In 1921 Häring moved to Berlin, where he briefly shared an office with Ludwig Mies van der Rohe. In 1926 they founded Der Ring, an architecture organization that included several German modernists. Both Mies and Häring believed in a return to basic principles of architecture, but while Mies designed simple and universal spaces, Häring believed in the primacy of functionalism and sought to create buildings tailored to very specific programmatic requirements. According to his theory of Organic Functionalism, architectural form must be discovered rather than imposed, and should grow from the function of the building.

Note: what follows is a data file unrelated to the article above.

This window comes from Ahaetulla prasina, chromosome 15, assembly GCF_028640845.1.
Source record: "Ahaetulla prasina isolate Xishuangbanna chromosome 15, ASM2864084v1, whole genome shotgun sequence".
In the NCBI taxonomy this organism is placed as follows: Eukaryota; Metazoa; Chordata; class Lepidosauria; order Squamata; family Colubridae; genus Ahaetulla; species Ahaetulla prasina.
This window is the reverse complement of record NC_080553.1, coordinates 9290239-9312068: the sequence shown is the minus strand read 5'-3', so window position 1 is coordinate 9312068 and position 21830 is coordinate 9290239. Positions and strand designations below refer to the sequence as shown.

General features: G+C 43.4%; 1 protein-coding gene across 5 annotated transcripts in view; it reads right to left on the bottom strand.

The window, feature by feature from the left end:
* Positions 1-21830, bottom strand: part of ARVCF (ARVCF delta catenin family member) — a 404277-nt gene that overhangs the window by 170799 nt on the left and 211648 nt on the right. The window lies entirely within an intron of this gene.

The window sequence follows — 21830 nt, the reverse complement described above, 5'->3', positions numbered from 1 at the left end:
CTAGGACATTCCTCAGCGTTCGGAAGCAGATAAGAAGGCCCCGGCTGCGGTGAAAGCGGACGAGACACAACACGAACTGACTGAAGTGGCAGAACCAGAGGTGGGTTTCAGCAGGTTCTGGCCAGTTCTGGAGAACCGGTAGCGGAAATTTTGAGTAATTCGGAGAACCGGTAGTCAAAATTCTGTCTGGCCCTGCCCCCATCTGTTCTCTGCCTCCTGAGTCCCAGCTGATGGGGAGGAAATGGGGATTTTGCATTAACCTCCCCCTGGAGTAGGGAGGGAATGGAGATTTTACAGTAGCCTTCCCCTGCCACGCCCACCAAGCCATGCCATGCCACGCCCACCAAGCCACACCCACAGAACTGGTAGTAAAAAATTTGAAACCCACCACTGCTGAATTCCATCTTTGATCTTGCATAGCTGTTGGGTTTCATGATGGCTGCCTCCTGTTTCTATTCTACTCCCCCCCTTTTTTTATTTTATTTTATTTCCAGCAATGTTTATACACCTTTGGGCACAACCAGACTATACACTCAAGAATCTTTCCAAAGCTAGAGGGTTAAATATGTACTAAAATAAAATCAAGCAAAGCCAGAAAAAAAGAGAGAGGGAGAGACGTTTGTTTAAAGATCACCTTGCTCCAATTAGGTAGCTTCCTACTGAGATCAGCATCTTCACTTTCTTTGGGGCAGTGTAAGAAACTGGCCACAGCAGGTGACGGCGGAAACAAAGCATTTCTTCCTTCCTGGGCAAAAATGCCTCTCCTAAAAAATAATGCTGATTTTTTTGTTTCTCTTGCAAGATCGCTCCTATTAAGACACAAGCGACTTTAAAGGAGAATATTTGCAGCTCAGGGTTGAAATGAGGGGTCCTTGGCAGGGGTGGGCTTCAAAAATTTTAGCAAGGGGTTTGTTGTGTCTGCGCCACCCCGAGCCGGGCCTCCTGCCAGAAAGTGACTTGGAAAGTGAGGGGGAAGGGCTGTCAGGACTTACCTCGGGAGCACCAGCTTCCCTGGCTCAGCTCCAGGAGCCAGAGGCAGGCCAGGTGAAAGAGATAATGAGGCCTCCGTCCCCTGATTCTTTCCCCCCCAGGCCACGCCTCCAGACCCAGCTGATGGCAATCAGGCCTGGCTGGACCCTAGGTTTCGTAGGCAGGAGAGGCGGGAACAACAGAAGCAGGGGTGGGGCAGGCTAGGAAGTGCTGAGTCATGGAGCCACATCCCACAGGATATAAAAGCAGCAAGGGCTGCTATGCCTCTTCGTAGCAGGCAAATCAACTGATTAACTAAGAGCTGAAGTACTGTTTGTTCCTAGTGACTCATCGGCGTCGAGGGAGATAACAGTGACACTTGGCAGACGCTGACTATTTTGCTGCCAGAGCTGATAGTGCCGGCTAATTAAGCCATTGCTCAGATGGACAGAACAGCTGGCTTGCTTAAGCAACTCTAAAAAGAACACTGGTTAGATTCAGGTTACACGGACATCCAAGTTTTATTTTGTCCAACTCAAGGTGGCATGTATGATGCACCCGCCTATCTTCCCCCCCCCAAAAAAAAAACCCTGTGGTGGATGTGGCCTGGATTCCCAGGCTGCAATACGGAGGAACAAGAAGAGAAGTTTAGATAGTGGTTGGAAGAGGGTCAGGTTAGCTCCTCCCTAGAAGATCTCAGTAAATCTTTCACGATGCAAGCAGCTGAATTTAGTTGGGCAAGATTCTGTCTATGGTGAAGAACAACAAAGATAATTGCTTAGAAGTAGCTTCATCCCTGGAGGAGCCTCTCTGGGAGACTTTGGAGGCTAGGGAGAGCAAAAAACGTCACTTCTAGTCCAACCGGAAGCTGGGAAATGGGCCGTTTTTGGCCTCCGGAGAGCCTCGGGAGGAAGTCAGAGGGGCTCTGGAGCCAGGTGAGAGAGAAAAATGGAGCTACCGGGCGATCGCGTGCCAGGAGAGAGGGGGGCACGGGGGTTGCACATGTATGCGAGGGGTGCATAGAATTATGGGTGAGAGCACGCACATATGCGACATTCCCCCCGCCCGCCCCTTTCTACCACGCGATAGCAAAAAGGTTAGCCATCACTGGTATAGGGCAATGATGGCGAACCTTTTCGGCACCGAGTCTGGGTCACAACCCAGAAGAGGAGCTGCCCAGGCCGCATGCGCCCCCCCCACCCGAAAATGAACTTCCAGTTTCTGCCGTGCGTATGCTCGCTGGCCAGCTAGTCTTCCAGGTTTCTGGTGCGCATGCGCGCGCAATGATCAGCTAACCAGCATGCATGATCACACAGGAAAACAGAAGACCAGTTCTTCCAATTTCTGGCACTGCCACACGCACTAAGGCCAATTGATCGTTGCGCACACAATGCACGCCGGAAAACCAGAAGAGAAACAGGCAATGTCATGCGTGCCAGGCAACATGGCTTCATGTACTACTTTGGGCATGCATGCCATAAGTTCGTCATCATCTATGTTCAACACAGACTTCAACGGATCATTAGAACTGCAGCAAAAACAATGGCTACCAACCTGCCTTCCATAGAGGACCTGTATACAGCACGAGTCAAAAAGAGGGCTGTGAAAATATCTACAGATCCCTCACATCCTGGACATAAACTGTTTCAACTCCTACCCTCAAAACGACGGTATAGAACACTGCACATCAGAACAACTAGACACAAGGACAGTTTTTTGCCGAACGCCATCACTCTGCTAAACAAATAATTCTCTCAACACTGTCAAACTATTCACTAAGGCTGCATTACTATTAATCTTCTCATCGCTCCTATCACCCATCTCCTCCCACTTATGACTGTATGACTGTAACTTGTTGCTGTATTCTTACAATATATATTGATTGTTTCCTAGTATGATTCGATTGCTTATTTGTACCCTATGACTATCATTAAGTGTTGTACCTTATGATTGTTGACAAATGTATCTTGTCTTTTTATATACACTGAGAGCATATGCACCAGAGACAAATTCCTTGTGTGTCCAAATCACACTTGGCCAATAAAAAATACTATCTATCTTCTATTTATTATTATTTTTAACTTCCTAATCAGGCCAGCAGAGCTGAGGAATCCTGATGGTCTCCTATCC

Garkau Farm, completed in 1925, was Häring’s first major work, and its unusual curvilinear form caused a sensation. This drawing shows the farmhouse, although in the end only the cowshed and barn were built. It demonstrates the range of coloristic expression in the work of architects in the 1920s, long concealed by black-and-white reproductions of their drawings.
Gallery label from 75 Years of Architecture at MoMA, 2007.